The differences between state and federal criminal courts are both obvious and subtle. Obvious differences include funding and breadth with a state criminal court being responsible for a relatively small geographic area while a federal district court may cover an entire state. Subtle differences include the types of crimes the two have jurisdiction to hear, the guidelines that each uses to mete out sentences, and the length or severity of those sentences. Here’s a small taste of the different paths.
If all politics is local, then the same holds true (mostly) for crime when it comes to the court in which those crimes will be tried. This is perhaps the most fundamental difference between state and federal criminal court. While it may seem as if there is a great deal of overlap between federal and state crimes, the opposite is actually the case. Most crimes are state crimes – robbery, murder, rape, etc. Federal crimes usually involve those that cross state lines such as drug trafficking or some cases of prostitution. Other federal crimes are only triggered when federal interests are harmed such as robbing a bank where there are federal deposits (basically almost all banks) or using the U.S. mail to defraud investors or an arson involved federal holdings. Of course, evasion of federal income taxes or a myriad of other federal tax laws may only be prosecuted in federal court. This is not to say that there are not federal statutes dealing with homicide or even assault. These statutes do exist and are prosecuted, but for crimes that meet a more narrow criteria than is required in state court. Sometimes the same criminal act could be prosecuted in both state and federal court. As an example, possession of cocaine could be prosecuted in federal and state court because possession of that drug is usually a crime in both jurisdictions.
Federal criminal prosecutions may seem ubiquitous and common and part of this is likely due to the fact that while there are a slightly limited amount of enumerated federal crimes, many crimes meet the minimum standards to qualify for a federal crime. For example, someone who keeps a boat on property leased by the federal government and then sets fire to the boat while it is on federal property and burns the federal property in the process can face federal arson charges.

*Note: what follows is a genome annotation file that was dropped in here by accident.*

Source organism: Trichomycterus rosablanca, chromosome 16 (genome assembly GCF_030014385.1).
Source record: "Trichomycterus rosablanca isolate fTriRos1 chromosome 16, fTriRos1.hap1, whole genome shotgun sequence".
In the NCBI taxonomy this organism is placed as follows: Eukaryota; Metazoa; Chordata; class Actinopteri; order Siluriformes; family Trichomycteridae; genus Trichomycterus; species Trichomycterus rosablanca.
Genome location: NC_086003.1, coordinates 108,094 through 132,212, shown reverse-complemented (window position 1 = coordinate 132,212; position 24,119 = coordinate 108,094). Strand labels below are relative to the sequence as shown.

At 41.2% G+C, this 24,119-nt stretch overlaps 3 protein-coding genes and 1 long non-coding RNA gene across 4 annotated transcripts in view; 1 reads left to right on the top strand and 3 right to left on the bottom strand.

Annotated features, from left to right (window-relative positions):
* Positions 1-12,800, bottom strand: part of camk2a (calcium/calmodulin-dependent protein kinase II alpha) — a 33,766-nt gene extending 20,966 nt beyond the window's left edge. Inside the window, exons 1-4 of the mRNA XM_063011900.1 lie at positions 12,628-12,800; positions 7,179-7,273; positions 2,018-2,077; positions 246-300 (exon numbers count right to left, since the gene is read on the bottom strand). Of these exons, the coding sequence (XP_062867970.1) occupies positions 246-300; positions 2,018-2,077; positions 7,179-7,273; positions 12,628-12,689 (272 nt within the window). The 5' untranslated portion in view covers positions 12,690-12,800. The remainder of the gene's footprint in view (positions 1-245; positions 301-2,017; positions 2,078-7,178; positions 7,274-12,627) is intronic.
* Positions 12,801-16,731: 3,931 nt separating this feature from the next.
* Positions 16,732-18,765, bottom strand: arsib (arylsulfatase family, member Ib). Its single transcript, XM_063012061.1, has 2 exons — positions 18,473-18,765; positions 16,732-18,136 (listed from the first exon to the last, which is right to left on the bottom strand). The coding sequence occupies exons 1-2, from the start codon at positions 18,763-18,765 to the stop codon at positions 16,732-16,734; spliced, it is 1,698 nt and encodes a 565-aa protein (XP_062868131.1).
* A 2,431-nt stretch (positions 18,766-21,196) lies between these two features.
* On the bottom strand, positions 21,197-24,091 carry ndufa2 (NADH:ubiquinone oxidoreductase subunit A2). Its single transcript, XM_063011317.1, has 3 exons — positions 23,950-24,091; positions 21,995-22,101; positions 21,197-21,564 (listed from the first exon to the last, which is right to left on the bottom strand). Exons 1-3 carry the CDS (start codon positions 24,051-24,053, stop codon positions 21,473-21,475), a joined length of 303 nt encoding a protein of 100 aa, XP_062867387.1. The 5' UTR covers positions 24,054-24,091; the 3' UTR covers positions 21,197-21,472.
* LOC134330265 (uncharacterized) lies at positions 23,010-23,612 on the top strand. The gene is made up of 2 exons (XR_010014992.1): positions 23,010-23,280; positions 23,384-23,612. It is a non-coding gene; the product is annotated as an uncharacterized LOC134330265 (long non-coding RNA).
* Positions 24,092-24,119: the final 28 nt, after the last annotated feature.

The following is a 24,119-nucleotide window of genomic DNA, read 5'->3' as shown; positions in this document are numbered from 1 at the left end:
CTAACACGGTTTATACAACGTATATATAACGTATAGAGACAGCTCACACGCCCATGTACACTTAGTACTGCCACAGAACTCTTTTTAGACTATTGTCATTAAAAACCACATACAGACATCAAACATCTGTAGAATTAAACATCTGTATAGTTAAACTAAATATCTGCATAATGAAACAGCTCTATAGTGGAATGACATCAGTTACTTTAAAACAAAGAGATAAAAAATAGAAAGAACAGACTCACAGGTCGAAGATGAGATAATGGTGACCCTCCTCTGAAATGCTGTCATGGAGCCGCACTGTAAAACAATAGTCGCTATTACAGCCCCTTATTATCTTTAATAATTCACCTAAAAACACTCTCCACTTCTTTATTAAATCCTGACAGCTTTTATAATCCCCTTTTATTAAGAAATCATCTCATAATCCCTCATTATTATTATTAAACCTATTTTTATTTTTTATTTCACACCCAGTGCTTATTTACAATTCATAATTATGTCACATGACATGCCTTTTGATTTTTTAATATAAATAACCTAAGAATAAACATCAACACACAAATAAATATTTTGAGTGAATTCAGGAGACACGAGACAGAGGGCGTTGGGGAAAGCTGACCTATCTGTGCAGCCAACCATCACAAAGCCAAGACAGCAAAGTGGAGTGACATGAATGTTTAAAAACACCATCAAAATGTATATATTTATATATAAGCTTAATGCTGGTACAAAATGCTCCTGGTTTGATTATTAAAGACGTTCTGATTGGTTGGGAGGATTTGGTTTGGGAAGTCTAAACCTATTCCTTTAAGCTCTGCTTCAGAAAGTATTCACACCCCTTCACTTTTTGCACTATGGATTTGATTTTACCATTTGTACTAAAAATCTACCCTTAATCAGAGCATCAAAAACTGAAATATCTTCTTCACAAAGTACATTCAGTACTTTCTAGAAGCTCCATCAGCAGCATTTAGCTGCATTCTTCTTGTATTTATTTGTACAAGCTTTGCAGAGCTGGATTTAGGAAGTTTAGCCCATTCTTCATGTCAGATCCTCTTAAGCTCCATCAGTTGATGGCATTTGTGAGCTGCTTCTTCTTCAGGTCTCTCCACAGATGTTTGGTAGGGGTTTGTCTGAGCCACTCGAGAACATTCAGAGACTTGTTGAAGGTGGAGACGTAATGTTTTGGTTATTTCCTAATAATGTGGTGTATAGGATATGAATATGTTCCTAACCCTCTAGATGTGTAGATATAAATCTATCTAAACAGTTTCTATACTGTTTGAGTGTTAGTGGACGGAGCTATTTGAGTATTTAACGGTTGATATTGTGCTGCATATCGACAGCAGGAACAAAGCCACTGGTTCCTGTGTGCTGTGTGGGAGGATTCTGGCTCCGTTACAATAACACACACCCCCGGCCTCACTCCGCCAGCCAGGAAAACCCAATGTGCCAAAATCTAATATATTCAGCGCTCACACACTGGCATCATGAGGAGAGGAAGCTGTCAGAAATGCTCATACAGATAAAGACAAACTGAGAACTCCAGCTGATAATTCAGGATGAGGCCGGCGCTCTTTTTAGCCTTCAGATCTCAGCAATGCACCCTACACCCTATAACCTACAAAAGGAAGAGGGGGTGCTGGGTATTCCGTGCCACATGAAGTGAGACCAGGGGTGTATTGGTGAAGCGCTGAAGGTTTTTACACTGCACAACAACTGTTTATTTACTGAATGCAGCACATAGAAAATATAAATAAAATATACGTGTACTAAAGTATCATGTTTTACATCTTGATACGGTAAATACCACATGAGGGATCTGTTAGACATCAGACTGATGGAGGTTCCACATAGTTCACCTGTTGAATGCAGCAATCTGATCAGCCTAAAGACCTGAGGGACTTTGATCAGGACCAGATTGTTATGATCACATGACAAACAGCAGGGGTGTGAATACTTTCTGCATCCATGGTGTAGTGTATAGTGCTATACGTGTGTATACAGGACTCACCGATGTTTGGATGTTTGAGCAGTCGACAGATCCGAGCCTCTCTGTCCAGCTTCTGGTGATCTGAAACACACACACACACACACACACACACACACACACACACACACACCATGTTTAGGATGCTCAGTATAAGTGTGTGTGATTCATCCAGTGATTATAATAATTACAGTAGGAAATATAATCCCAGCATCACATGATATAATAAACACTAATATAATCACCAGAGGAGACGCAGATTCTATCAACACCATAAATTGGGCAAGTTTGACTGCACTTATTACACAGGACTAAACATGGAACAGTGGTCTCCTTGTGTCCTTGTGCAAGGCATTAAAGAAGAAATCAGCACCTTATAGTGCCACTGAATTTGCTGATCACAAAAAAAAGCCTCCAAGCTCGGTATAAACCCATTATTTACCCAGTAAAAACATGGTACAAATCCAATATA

Punishments also vary from state-to-state and in federal courts. The arsonist in the prior example may face up to 25 years for the federal charge but in Florida state court could face anywhere from 15 years to life in prison, depending upon the value of the property and whether anyone is injured in the fire. Part of the reason for the varying punishments tracks directly back to the fact that in most cases, the federal criminal statute covers a specific situation or set of facts whereas the state statute acts as a catch-all for all forms of the particular crime. Moreover, federal sentences can be served in any number of federal prisons around the country, while state sentences are usually served in the state of the conviction.
Another area in which state and federal criminal courts differ is in the guidelines for imposing sentences on convicted criminals. Federal sentencing guidelines are a uniform set of guidelines that apply to convicted defendants in federal courts across the entire country. They appear in a table form based upon the offense level and the criminal history category. Florida uses a Criminal Punishment Code which uses a combination of structured and unstructured guidelines and a point system to determine sentences.
Whether you are facing criminal charges in federal or state court, consider contacting the attorneys at Weisberg Kainen Mark to advise you of your rights and help get you through the process.